3. We had to complete a study guide. Again, we had to read something out of all of the books to answer the questions. Or, at least we needed to know where to find the answers, which is good for helping clients later. Completing the study guide helped me to know what I needed to know as a doula.
4. We had to take an exam at the end of training. This was another way to make sure that were were paying attention during training and that we did the work. Admittedly, my exam after my Birth Boot Camp Instructor training was way more in-depth and intense than the one at the doula training, but I still think it is a good way to make sure that doulas are prepared to enter the field.
5. The Supporting Arms booklet. It's gorgeous! All of the marketing material available to me as a Birth Boot Camp DOULA is gorgeous!
6. Community. I keep in touch with other Birth Boot Camp DOULAS regularly. I don't think a day goes by that I don't have contact with at least one of them. If I have questions, need to vent, or even need to share some joy, they are there for me.
7. Business training. There was a lot of information on how to run a sustainable business and how that looks different for everyone. I didn't keep count of how many times the words sustainable or sustainability were said at training, but they were probably said more than any other word. They helped me to realize that I am still a legit and worthwhile doula even though I may not be able to attend nearly as many births as some of the busier doulas around me. I still have something to offer. I am doing exactly what I need to do in order to run a sustainable business. I am exactly where I want to be right now.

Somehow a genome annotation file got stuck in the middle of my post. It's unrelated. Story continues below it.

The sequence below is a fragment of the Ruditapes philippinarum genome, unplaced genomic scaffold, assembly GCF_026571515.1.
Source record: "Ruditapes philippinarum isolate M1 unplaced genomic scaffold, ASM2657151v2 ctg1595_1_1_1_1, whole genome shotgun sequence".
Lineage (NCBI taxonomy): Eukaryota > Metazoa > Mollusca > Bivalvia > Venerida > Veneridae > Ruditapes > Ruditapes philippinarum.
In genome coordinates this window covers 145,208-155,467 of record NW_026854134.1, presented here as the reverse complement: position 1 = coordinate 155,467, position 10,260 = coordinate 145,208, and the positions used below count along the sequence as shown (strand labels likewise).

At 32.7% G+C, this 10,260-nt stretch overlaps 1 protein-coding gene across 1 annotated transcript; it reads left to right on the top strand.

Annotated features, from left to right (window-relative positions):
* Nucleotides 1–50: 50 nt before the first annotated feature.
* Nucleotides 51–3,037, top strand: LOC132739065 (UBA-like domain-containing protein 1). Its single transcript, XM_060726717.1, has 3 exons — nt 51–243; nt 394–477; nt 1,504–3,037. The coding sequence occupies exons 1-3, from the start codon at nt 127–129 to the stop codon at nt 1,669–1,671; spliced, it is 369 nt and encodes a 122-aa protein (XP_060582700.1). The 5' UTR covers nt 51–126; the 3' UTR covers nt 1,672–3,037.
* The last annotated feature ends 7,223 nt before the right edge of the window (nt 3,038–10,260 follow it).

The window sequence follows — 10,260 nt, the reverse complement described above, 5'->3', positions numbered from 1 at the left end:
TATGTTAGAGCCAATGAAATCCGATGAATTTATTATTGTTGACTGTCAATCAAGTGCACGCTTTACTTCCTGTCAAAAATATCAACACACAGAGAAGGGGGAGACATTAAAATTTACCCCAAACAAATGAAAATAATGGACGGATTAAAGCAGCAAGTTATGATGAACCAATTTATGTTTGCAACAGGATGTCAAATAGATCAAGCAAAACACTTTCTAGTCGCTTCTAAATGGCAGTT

8. Relational support. This training put a name to the thing that separates one doula from another and makes a couple want to hire one doula over another. This is really what couples are seeking. How do they feel when they are around me? Am I someone they want to have around during their birthing time? I had been looking for "that thing" for a long time, and they finally gave it a name and made it make sense to me.
9. Continuing support from my trainers. They are there ready to answer questions and share in triumphs. They are willing to help me fill in more gaps as I learn and grow during this doula journey. Most recently, I had a question about how to develop my intuition, and my trainer recommended a book that I immediately checked out from the library. I have been reading it the past week or so, and it has really helped me. This was probably a small thing to her, and it probably took her two seconds to answer my question, but for me, it was amazing. I've already had the opportunity to use what I've learned from this book at a birth, and it made such an incredible difference.